As a boy, I, like many people in their childhoods, collected rocks. Or so I called it. Mostly it involved picking up unusual specimens, applying some fantastic origin story to the rock, and then putting it in an increasingly heavy box. Hematite nodules became meteorites, banded chert became fossilized wood, and strangely eroded pieces of limestone became dinosaur bones.
At some point, my folks took me to see the original movie version of the book, Journey to the Center of the Earth (I realize I’m dating myself!) and I became enamored with the idea of caving, with the sense of adventure inherent in the act. Later in my adult life I became an avid spelunker, caving in Texas, New Mexico and Mexico primarily. Being actually within the matrix of living rock only enhanced my fascination with the origins and nature of this material, whether it was limestone, marble, gypsum or basalt. To satisfy this curiosity I read books, took college geology classes and continued my improvised field reconnaissance. That’s right, “picking up unusual specimens, applying some fantastic origin story to the rock, and putting it in an increasingly heavy box.”
As I fed my love affair with geology and caving, I began to do nature multitasking. While driving from cave to cave in Mexico with friends in my Volkswagen camper, there would always be a copy of Birds of Mexico and Central America between the front seats along with a pair of binoculars. Or, when visiting ranchers in the limestone hills of Uvalde County looking for caves, I’d carry Roadside Flowers of Texas by Wills and Irwin, my first plant book. Those field excursions often took forever because every splash of color on the roadside necessitated a stop and examination!
Over the years I have tried to grow my knowledge of all facets of nature and the relationships among them. But through it all, my love for geology has remained. And this is not just because it is the foundation upon which so much of the natural world is built upon or derived (e.g., soil), but because the rock is a chronicle of events that have shaped the evolution of the planet and its life. It is a calendar, time capsule, and snapshot if we have the skill to read it.
When I come to a creek or a river, I love to stand on the bedrock of that channel, connecting myself to the bones of the Earth in that spot, like I’ve wrapped my arms around a Sequoia sempervirens but immeasurably older. I look for the story of the planet at that point in time and in that place. The sauropod dinosaur footprints in the Glen Rose Limestone of the Blanco River tell me that this place was an intertidal, marshy landscape 105 or so million years ago when giant herbivores fed on the margins of a shallow sea. Walking in the shallows of the Llano River on a bedrock of twisted gneiss and schist, I hear the faint echo of a billion-year-old tectonic plate collision, raising a mountain range and suturing a continent together.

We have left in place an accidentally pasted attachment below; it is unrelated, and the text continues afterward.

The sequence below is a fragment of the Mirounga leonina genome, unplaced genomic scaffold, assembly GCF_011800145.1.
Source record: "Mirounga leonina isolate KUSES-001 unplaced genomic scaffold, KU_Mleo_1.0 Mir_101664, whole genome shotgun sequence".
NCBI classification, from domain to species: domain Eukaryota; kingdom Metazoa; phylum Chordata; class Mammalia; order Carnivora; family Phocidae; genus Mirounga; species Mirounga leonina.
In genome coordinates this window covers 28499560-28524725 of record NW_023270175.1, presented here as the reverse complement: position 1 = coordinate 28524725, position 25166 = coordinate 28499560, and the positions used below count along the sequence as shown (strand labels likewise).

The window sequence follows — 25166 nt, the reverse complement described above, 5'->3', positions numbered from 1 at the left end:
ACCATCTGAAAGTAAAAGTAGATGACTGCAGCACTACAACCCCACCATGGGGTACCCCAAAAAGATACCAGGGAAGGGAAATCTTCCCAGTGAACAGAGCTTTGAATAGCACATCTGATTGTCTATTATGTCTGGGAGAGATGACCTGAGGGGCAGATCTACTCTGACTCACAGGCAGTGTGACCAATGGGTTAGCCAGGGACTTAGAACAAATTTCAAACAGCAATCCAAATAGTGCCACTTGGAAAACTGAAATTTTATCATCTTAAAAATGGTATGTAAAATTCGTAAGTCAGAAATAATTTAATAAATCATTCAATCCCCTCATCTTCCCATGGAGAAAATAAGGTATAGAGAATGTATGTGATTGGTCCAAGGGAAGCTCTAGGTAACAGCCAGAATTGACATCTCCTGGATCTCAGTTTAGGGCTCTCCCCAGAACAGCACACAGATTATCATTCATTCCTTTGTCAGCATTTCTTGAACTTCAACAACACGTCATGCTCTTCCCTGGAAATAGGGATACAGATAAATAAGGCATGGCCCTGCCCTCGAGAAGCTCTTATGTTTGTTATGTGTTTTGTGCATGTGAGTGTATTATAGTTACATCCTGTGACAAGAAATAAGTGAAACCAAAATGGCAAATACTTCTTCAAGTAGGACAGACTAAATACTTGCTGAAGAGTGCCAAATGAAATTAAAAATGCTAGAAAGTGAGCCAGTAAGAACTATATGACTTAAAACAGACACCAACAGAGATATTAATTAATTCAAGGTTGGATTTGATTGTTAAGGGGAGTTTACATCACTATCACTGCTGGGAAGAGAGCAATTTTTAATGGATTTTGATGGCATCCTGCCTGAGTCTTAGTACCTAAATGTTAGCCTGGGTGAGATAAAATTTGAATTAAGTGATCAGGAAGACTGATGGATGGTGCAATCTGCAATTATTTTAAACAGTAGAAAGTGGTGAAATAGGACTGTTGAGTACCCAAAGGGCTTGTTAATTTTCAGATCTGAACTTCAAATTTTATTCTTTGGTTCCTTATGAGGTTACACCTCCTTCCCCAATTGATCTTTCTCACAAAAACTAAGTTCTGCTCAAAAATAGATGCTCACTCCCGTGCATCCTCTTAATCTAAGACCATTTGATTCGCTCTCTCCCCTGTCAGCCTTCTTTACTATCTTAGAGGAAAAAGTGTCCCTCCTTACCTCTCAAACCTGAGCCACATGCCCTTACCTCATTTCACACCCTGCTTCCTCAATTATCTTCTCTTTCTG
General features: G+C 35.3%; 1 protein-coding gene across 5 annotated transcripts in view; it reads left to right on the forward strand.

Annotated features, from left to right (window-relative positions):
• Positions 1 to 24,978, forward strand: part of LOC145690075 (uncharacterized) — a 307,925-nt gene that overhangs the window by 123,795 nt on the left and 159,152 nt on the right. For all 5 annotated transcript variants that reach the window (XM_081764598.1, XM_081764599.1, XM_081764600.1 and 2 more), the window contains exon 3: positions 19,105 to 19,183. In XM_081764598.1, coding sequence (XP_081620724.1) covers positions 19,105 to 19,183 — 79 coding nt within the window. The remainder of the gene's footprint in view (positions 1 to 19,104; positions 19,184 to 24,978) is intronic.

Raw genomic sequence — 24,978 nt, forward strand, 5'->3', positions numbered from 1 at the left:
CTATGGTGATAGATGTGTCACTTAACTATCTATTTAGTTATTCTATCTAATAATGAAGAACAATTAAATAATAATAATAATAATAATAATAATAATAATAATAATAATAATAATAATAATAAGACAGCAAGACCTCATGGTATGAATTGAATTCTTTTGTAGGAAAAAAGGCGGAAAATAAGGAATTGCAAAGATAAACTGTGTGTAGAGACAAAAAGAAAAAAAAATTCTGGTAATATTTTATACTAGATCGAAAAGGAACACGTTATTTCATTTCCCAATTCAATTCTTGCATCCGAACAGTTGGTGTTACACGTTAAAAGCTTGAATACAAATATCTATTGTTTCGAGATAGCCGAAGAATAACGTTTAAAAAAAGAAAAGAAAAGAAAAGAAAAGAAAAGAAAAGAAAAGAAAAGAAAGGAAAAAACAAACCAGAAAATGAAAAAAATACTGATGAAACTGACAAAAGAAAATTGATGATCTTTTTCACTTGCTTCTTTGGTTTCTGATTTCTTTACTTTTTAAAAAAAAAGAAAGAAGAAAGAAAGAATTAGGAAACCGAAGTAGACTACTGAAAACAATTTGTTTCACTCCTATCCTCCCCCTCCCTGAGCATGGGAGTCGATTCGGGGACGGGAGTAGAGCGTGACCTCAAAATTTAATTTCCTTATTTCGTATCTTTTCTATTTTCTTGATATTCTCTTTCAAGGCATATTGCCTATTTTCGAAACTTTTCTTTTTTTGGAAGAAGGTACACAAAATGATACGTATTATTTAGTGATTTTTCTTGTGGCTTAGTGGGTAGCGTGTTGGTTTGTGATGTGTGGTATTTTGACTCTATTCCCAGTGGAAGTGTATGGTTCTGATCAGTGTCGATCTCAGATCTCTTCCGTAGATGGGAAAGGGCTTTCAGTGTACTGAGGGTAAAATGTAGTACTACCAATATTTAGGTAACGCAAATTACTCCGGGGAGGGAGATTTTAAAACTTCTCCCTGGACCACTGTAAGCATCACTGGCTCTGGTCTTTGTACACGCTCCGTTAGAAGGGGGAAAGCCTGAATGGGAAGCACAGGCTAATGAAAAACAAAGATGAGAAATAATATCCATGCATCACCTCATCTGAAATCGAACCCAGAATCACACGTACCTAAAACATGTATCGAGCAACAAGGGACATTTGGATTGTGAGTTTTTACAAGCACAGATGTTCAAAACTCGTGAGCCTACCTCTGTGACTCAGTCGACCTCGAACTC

The geology of a place tells us what was happening there on the stage where life was playing out—evolving, adapting to new conditions, indefatigable. However extreme the conditions or the change, whether single-celled or multicellular, life was building a path to us and our current co-habitants of the planet. And building past us as well. The deep time of this resiliency, its patience, has long been a comfort to me. It is a part of my genome as well as my consciousness. And it reminds me that my heritage has almost nothing to do with my national origin or the accidents of birth and everything to do with this magnificently old story told by the rocks.
Geology is like comfort food for my soul. It reminds me that whatever the catastrophe—giant asteroid strike, massive volcanic flood basalts, humanity—life will go on, creating wonderful new forms within the constraints given. I find this certainty calming and hopeful.
For me, nature is not some narrow experience, balancing on the knife edge of time, beautiful and miraculous but oblivious to all that has gone before. Nature is a network, woven of the past and the present, which holds me close to everything that is and has been. And expectant for those things to come. This is the gift geology has given me.